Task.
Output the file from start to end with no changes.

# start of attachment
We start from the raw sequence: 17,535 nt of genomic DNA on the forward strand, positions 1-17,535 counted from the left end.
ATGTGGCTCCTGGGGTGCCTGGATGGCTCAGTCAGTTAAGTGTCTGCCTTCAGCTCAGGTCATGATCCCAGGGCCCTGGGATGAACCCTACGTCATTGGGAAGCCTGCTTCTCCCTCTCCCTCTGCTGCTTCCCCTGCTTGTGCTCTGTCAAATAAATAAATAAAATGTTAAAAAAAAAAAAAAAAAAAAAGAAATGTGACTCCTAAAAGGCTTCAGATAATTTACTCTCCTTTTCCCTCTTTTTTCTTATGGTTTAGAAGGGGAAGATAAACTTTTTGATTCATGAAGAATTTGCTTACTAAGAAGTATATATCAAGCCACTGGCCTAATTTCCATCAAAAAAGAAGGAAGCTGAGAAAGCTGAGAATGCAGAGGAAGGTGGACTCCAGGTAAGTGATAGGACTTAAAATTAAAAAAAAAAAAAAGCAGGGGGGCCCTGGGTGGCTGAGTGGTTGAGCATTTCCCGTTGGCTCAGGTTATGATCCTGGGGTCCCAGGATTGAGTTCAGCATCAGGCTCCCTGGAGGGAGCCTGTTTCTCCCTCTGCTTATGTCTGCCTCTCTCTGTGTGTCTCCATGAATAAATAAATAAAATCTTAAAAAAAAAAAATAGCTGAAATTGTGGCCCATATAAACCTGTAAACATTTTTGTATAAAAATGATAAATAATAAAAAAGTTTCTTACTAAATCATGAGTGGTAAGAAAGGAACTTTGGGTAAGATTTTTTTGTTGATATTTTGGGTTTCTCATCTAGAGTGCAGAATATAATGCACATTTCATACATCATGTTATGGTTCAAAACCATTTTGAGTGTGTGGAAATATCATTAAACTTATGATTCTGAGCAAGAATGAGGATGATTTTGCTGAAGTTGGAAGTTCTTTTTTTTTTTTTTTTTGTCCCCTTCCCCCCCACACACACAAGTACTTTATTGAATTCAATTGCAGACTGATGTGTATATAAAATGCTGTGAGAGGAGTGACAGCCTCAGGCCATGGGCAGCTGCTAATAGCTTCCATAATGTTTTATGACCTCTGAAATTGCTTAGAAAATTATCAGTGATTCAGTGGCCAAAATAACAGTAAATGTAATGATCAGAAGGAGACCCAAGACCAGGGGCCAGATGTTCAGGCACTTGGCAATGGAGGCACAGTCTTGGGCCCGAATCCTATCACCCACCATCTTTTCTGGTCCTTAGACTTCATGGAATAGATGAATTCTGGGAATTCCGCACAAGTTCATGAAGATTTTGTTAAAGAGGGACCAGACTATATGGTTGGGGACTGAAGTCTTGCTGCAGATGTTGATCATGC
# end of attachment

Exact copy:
We start from the raw sequence: 17,535 nt of genomic DNA on the forward strand, positions 1-17,535 counted from the left end.
ATGTGGCTCCTGGGGTGCCTGGATGGCTCAGTCAGTTAAGTGTCTGCCTTCAGCTCAGGTCATGATCCCAGGGCCCTGGGATGAACCCTACGTCATTGGGAAGCCTGCTTCTCCCTCTCCCTCTGCTGCTTCCCCTGCTTGTGCTCTGTCAAATAAATAAATAAAATGTTAAAAAAAAAAAAAAAAAAAAAGAAATGTGACTCCTAAAAGGCTTCAGATAATTTACTCTCCTTTTCCCTCTTTTTTCTTATGGTTTAGAAGGGGAAGATAAACTTTTTGATTCATGAAGAATTTGCTTACTAAGAAGTATATATCAAGCCACTGGCCTAATTTCCATCAAAAAAGAAGGAAGCTGAGAAAGCTGAGAATGCAGAGGAAGGTGGACTCCAGGTAAGTGATAGGACTTAAAATTAAAAAAAAAAAAAAGCAGGGGGGCCCTGGGTGGCTGAGTGGTTGAGCATTTCCCGTTGGCTCAGGTTATGATCCTGGGGTCCCAGGATTGAGTTCAGCATCAGGCTCCCTGGAGGGAGCCTGTTTCTCCCTCTGCTTATGTCTGCCTCTCTCTGTGTGTCTCCATGAATAAATAAATAAAATCTTAAAAAAAAAAAATAGCTGAAATTGTGGCCCATATAAACCTGTAAACATTTTTGTATAAAAATGATAAATAATAAAAAAGTTTCTTACTAAATCATGAGTGGTAAGAAAGGAACTTTGGGTAAGATTTTTTTGTTGATATTTTGGGTTTCTCATCTAGAGTGCAGAATATAATGCACATTTCATACATCATGTTATGGTTCAAAACCATTTTGAGTGTGTGGAAATATCATTAAACTTATGATTCTGAGCAAGAATGAGGATGATTTTGCTGAAGTTGGAAGTTCTTTTTTTTTTTTTTTTTGTCCCCTTCCCCCCCACACACACAAGTACTTTATTGAATTCAATTGCAGACTGATGTGTATATAAAATGCTGTGAGAGGAGTGACAGCCTCAGGCCATGGGCAGCTGCTAATAGCTTCCATAATGTTTTATGACCTCTGAAATTGCTTAGAAAATTATCAGTGATTCAGTGGCCAAAATAACAGTAAATGTAATGATCAGAAGGAGACCCAAGACCAGGGGCCAGATGTTCAGGCACTTGGCAATGGAGGCACAGTCTTGGGCCCGAATCCTATCACCCACCATCTTTTCTGGTCCTTAGACTTCATGGAATAGATGAATTCTGGGAATTCCGCACAAGTTCATGAAGATTTTGTTAAAGAGGGACCAGACTATATGGTTGGGGACTGAAGTCTTGCTGCAGATGTTGATCATGC